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Archive for the ‘computing’ category: Page 532

Nov 18, 2017

Scientists invent the world’s first microchip powered by biological systems

Posted by in categories: biotech/medical, computing

Researchers at Columbia University have successfully created the world’s first computer chip powered by an isolated chemical biological process. Natural systems emit enormous amounts of energy that is often underutilized. This new bio-chip represents a high-tech version of “working with nature” and is producing promising results in the laboratory.

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Nov 15, 2017

IBM makes 20 qubit quantum computing machine available as a cloud service

Posted by in categories: computing, quantum physics

IBM has been offering quantum computing as a cloud service since last year when it came out with a 5 qubit version of the advanced computers. Today, the company announced that it’s releasing 20-qubit quantum computers, quite a leap in just 18 months. A qubit is a single unit of quantum information.

The company also announced that IBM researchers had successfully built a 50 qubit prototype, which is the next milestone for quantum computing, but it’s unclear when we will see this commercially available.

While the earliest versions of IBM’s quantum computers were offered for free to build a community of users, and help educate people on programming and using these machines, today’s announcement is the first commercial offering. It will be available by the end of the year.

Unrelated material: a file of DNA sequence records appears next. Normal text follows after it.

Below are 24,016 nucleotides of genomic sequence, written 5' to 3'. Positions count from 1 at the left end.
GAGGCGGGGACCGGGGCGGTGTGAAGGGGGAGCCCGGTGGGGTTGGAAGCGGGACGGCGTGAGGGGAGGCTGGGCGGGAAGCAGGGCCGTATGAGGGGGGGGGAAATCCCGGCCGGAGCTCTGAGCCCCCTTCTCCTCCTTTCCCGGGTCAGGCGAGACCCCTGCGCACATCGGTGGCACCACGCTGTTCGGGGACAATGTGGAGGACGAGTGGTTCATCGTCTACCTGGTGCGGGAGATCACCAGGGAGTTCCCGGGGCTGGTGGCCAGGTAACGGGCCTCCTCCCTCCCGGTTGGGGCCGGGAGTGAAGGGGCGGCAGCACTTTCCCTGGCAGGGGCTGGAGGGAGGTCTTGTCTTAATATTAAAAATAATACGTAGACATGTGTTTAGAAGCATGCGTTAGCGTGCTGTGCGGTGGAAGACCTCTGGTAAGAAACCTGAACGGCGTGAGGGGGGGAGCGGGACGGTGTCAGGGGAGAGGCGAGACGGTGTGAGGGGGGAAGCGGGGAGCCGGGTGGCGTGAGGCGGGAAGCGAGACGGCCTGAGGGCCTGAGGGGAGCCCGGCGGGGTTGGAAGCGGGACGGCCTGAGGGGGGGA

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Nov 15, 2017

The Quantum Computer Factory That’s Taking on Google and IBM

Posted by in categories: computing, quantum physics

Who says Silicon Valley doesn’t fund real technology any more?

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Nov 15, 2017

Why This New Quantum Computing Startup Has a Real Shot at Beating Its Competition

Posted by in categories: computing, quantum physics

A startup called Quantum Circuits plans to compete with the likes of IBM, Google, Microsoft, and Intel to bring quantum computing out of the lab and into the wider world. There’s one good reason to think it might be able to beat them all.

That’s because Quantum Circuits was founded by Robert Schoelkopf, a professor at Yale, whose work in many ways has helped kick-start this exciting new era of quantum advances.

Quantum computers exploit two strange features of quantum physics, entanglement and superposition, to process information in a fundamentally different way from traditional computers. The approach allows the power of such machines to scale dramatically with even just a few quantum bits, or qubits. Those racing to build practical quantum computers are nearing the point where quantum machines will be capable of doing things that no conventional machine could—an inflection point known as quantum supremacy.

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Nov 12, 2017

This $100-million Startup Plans to Put Chips Into Human Brains to Enhance Intelligence

Posted by in categories: computing, neuroscience

A startup with a $100 million investment wants to implant chips into human brains to enhance their abilities.

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Nov 11, 2017

Scientists decipher mechanisms in cells for extending human longevity

Posted by in categories: biological, computing, engineering, life extension

Aging cells periodically switch their chromatin state. The image illustrates the “on” and “off” patterns in individual cells. (credit: UC San Diego)